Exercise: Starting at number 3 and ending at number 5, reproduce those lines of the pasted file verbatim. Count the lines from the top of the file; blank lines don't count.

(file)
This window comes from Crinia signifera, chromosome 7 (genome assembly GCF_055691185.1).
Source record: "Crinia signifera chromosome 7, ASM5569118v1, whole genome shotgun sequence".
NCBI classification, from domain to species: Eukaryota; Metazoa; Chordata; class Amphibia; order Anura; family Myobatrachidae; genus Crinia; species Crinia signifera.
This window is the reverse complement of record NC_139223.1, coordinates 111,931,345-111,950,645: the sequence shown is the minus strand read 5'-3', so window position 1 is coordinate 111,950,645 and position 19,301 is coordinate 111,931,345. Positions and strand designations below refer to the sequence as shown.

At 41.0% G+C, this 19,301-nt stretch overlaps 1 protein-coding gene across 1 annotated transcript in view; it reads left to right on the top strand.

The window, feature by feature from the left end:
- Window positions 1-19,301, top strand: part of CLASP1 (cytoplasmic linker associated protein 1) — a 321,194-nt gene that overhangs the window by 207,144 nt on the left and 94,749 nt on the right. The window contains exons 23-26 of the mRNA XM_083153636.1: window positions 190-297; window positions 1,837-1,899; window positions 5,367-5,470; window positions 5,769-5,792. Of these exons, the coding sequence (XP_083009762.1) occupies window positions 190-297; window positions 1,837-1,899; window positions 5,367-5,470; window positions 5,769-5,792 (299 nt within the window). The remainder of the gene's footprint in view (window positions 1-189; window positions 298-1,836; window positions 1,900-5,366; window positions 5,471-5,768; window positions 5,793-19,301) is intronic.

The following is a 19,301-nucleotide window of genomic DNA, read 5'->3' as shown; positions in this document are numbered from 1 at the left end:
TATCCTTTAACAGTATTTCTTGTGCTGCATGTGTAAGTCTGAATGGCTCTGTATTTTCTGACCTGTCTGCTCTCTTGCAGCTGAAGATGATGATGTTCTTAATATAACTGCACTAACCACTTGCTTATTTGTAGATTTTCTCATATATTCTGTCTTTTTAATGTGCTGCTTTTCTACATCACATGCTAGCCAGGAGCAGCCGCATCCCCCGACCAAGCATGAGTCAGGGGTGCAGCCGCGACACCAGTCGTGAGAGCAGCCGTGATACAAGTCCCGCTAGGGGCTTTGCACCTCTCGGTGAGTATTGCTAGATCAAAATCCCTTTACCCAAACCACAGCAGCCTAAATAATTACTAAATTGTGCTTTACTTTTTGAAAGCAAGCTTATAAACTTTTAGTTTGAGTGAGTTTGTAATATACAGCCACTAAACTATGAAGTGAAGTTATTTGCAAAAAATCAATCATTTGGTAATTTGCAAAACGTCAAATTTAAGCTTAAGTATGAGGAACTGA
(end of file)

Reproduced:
NCBI classification, from domain to species: Eukaryota; Metazoa; Chordata; class Amphibia; order Anura; family Myobatrachidae; genus Crinia; species Crinia signifera.
This window is the reverse complement of record NC_139223.1, coordinates 111,931,345-111,950,645: the sequence shown is the minus strand read 5'-3', so window position 1 is coordinate 111,950,645 and position 19,301 is coordinate 111,931,345. Positions and strand designations below refer to the sequence as shown.

At 41.0% G+C, this 19,301-nt stretch overlaps 1 protein-coding gene across 1 annotated transcript in view; it reads left to right on the top strand.